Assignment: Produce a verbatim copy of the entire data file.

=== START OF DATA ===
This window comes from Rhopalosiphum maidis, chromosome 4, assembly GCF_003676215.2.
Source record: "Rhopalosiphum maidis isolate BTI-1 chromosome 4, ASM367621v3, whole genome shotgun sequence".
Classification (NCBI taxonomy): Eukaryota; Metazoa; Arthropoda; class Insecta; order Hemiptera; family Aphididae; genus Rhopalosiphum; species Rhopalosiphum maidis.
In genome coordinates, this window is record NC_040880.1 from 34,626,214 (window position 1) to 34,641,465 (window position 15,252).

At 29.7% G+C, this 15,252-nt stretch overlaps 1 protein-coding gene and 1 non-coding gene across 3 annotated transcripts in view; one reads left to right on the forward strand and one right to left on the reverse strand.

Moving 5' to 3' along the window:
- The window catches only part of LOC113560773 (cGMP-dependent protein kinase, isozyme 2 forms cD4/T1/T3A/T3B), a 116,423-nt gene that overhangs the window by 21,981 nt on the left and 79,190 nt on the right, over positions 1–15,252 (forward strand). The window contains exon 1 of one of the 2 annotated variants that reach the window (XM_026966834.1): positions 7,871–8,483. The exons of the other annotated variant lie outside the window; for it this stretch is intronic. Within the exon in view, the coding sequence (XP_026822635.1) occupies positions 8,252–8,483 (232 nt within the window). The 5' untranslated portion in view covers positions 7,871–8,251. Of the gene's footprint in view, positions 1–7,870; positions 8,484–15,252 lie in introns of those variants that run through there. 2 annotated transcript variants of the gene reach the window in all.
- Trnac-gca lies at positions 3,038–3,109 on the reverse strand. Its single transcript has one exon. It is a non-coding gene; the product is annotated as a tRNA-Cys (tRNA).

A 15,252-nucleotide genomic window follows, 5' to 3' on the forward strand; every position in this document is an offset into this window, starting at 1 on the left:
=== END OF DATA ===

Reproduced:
This window comes from Rhopalosiphum maidis, chromosome 4, assembly GCF_003676215.2.
Source record: "Rhopalosiphum maidis isolate BTI-1 chromosome 4, ASM367621v3, whole genome shotgun sequence".
Classification (NCBI taxonomy): Eukaryota; Metazoa; Arthropoda; class Insecta; order Hemiptera; family Aphididae; genus Rhopalosiphum; species Rhopalosiphum maidis.
In genome coordinates, this window is record NC_040880.1 from 34,626,214 (window position 1) to 34,641,465 (window position 15,252).

At 29.7% G+C, this 15,252-nt stretch overlaps 1 protein-coding gene and 1 non-coding gene across 3 annotated transcripts in view; one reads left to right on the forward strand and one right to left on the reverse strand.

Moving 5' to 3' along the window:
- The window catches only part of LOC113560773 (cGMP-dependent protein kinase, isozyme 2 forms cD4/T1/T3A/T3B), a 116,423-nt gene that overhangs the window by 21,981 nt on the left and 79,190 nt on the right, over positions 1–15,252 (forward strand). The window contains exon 1 of one of the 2 annotated variants that reach the window (XM_026966834.1): positions 7,871–8,483. The exons of the other annotated variant lie outside the window; for it this stretch is intronic. Within the exon in view, the coding sequence (XP_026822635.1) occupies positions 8,252–8,483 (232 nt within the window). The 5' untranslated portion in view covers positions 7,871–8,251. Of the gene's footprint in view, positions 1–7,870; positions 8,484–15,252 lie in introns of those variants that run through there. 2 annotated transcript variants of the gene reach the window in all.
- Trnac-gca lies at positions 3,038–3,109 on the reverse strand. Its single transcript has one exon. It is a non-coding gene; the product is annotated as a tRNA-Cys (tRNA).

A 15,252-nucleotide genomic window follows, 5' to 3' on the forward strand; every position in this document is an offset into this window, starting at 1 on the left: